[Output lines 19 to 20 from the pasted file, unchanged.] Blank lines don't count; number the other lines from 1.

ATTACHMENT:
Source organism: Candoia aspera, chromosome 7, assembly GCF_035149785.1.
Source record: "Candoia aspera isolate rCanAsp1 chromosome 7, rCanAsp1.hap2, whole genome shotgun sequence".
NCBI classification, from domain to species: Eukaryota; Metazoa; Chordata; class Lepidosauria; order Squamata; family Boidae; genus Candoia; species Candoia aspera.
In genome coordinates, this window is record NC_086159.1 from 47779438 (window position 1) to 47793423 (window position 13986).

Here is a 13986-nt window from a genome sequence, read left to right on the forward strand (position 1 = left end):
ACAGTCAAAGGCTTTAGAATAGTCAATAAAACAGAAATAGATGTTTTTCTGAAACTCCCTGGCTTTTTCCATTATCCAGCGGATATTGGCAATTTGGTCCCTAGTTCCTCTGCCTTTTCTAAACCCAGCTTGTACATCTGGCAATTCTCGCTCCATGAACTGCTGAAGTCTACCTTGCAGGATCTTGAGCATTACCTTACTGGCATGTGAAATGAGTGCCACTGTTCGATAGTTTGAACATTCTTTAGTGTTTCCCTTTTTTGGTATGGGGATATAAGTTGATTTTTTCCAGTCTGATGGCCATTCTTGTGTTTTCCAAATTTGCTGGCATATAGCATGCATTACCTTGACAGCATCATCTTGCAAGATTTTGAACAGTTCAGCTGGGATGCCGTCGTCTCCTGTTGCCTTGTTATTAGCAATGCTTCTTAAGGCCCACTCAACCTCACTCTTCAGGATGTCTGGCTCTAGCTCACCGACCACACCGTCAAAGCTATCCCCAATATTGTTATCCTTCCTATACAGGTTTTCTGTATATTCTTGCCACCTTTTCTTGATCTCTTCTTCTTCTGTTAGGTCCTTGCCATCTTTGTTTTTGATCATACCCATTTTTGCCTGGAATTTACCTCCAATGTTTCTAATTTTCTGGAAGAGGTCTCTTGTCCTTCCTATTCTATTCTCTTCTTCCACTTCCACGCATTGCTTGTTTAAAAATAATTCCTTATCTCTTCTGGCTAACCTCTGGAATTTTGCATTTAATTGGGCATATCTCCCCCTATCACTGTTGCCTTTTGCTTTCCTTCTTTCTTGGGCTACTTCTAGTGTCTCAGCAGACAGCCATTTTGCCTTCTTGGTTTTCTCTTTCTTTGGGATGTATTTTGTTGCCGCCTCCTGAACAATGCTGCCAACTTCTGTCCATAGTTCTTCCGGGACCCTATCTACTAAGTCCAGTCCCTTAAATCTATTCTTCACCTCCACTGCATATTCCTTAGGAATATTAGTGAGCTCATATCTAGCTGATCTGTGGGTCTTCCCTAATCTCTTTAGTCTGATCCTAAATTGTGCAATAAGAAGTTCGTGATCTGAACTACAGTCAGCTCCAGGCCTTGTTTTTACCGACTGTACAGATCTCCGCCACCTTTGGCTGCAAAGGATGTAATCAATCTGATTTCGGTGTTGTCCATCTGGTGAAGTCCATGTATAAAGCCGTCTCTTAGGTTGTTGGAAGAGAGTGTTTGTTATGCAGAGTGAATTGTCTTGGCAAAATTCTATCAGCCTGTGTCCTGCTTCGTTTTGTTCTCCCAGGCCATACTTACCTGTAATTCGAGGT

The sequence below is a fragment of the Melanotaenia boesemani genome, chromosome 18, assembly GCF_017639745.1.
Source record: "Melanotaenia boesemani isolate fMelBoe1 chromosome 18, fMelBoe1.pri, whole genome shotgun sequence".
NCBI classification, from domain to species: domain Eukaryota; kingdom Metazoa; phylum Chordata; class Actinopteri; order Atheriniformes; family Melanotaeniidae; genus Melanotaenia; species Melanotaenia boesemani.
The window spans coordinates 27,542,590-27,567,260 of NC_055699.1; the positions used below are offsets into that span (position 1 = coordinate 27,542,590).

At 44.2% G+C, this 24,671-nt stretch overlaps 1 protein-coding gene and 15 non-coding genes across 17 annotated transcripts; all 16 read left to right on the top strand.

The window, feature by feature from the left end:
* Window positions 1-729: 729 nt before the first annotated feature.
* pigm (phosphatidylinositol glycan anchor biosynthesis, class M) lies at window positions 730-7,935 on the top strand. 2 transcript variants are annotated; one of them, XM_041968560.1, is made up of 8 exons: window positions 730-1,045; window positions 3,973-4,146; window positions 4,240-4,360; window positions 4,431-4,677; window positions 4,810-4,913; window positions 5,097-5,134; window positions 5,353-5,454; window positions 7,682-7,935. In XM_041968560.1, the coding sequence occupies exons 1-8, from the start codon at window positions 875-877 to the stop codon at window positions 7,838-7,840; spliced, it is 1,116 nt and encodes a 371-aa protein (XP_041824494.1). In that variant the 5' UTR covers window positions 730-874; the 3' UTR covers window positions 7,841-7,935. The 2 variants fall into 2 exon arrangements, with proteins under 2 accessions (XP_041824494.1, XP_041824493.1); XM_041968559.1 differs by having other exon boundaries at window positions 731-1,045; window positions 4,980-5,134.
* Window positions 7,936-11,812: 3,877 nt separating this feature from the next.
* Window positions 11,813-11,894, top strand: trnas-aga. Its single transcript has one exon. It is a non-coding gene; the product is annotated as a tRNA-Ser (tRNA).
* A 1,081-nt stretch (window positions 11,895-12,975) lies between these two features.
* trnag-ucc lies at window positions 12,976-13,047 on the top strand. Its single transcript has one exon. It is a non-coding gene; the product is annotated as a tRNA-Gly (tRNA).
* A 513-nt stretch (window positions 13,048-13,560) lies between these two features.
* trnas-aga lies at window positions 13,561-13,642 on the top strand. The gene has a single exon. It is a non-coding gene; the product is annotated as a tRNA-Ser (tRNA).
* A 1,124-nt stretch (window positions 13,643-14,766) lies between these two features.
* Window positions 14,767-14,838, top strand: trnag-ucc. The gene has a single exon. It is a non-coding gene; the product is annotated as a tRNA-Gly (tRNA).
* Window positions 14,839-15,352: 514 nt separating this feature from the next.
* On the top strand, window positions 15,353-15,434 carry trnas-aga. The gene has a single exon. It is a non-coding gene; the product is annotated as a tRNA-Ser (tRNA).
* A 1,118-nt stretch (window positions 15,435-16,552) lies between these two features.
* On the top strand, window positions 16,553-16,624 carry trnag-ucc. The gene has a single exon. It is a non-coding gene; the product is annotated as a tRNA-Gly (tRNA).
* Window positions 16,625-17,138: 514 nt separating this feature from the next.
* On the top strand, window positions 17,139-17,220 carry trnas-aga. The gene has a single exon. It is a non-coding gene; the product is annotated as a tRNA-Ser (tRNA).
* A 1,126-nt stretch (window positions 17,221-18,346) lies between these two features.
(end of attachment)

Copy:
* A 513-nt stretch (window positions 13,048-13,560) lies between these two features.
* trnas-aga lies at window positions 13,561-13,642 on the top strand. The gene has a single exon. It is a non-coding gene; the product is annotated as a tRNA-Ser (tRNA).